Quietly, the Prince stood before the sage, wondering if it was death he had come for, after all.

But the old man was not finished. "1 and 9 stand like mountains in your life; clouds of hope may cover them, but after a while, the clouds will pass, and the mountains will still be there. I cannot change those numbers, Young Prince, Fate is too strong for me, and I am too wise, or is it too weak?, to write Destiny all over again."

The young Prince waited.

"However: although Fate may have made immutable the borders of our lives, within those borders there is still a place for love, for courage, for attentiveness, for wisdom, for will - for change! There is room for the man who falls to stand. For the man who is thirsty to find his water. The craftsman is given set materials and set tools to work with. What can he make with them? Fate is one-half stone, one-half water. Young Prince!" exclaimed the man, a strange power filling up his body and nearly blowing him away, like a leaf in a storm: "1 and 9, in your years, are decrees of Fate which I cannot touch, any more than a butterflyís wings can touch fire! But though I cannot change them, I can work with them. Your goodness, the young blossoming of your wisdom, the iron of your will made by death, frees me to do this - gives me the power to move those heavy numbers which I could not budge before, to rearrange them, to place the 1 behind the 9 and the 9 before the 1! Young Prince - I cannot spare you from death, but I can give you more time to make death small. To change the face of your land, and make it green like a field with your compassion, which is what has awakened mine." And taking one step closer, the old man lifted up his pine branch, and gently slapped it across the young Princeís left shoulder, and then his right. "Young Prince," he said. "Fate remains, but the wild horse is tamed! The rider does not fall! I decree, within the borders of what can be, that you shall not die at 19, but rather, live to the ripe old age of 91! May love be found, may wisdom grow, may 91 never forget that it was going to be 19!" And the old man smiled once again, with eyes whose light needed another word for "light" - for they were far beyond that word - far beyond it.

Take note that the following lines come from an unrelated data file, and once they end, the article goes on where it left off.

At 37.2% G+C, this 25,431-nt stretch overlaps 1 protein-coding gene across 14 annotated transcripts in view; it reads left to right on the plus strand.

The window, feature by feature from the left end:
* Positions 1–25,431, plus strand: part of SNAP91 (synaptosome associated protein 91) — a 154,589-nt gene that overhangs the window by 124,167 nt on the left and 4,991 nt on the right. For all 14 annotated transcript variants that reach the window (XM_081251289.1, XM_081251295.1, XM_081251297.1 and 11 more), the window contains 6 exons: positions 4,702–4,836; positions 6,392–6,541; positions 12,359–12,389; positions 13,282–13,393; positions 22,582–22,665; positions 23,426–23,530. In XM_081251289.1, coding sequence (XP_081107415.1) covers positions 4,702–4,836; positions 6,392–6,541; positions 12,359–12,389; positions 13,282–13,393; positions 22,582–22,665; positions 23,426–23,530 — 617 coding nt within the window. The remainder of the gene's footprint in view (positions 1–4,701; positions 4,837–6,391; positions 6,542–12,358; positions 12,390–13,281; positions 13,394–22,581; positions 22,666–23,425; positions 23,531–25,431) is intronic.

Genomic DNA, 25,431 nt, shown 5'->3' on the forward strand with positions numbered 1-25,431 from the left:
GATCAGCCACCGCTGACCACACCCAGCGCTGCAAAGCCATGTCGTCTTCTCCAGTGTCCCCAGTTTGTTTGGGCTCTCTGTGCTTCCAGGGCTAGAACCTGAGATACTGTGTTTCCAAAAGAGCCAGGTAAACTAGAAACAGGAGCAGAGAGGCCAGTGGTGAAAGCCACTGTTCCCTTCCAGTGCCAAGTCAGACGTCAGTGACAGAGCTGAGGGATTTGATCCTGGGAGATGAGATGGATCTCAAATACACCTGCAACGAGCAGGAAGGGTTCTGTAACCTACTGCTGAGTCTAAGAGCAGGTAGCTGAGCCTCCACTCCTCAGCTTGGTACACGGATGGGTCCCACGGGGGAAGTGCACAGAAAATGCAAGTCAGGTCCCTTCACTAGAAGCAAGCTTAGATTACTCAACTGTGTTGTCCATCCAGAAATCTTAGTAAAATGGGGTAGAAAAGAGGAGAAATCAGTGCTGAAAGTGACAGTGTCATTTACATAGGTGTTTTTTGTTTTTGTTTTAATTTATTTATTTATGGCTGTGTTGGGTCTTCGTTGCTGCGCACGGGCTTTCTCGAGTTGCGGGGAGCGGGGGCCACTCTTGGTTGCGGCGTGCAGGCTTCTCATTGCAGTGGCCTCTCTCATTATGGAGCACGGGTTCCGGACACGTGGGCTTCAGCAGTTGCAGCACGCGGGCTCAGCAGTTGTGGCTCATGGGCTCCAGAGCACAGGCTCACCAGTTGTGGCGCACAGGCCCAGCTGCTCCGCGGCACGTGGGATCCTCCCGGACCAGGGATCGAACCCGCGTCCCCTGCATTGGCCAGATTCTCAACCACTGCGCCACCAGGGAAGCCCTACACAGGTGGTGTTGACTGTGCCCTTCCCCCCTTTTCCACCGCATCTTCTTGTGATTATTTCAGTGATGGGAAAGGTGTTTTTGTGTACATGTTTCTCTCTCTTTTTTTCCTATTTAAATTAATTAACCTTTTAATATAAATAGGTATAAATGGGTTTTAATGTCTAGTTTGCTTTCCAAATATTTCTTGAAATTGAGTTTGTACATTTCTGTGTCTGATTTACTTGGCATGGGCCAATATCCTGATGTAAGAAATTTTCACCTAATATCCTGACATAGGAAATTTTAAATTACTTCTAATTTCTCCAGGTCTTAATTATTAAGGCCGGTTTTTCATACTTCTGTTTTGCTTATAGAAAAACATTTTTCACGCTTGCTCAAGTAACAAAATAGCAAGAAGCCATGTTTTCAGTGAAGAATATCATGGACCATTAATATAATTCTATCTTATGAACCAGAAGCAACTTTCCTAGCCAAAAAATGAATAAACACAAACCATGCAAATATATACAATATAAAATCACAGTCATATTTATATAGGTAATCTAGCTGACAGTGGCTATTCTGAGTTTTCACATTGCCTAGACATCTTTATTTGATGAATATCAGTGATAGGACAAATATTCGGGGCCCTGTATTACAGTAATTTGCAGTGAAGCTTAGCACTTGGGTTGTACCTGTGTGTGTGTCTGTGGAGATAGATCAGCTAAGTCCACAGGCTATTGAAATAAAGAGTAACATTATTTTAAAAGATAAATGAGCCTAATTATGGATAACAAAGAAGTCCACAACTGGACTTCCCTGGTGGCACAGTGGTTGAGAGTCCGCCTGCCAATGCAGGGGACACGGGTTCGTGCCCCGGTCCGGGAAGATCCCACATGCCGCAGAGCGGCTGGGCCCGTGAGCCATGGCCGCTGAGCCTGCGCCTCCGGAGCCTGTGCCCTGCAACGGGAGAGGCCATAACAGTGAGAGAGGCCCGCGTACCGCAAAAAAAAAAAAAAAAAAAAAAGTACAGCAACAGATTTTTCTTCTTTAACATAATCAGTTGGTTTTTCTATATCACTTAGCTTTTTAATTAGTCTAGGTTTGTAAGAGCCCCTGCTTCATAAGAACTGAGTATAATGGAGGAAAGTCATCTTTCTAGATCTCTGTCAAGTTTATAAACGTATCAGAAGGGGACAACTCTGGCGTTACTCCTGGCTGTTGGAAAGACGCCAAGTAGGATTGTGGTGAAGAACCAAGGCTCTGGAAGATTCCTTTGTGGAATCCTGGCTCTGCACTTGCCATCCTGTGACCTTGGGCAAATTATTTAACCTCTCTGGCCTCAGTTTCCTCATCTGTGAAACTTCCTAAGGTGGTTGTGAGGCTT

Gasping aloud, the young Prince came to in a patch of sunlight on the forest floor, the night had gone, and he wondered if he had really come face to face with the fabled magician of the woods, or merely fallen asleep and dreamt it all. A strange and beautiful lightness in his body, coming from his heart, convinced him that it had really happened - that something had really happened - and he decided to leave the forest, to bound out of the forest, as though he were going to live.

His nineteenth birthday came and went, and the tears of those who loved him kept falling, sure his death must merely have been delayed by a war or plague somewhere else in the world. "Death is only late," they told each other in mournful, puzzled whispers. But as time passed, and the Princeís lively face remained among them, brighter than the faces of those who still expected to live forever, they came, at last, to believe that the strange story of the magician might, perhaps, be something more than the delusion of a young man terrified by death; something more than the hallucination of a tragic boy who was turning into a ghost. "Maybe itís true," they said. "Maybe there is a magician in the forest. Maybe the legend is not just the invention of people who have no other form of power than their imagination."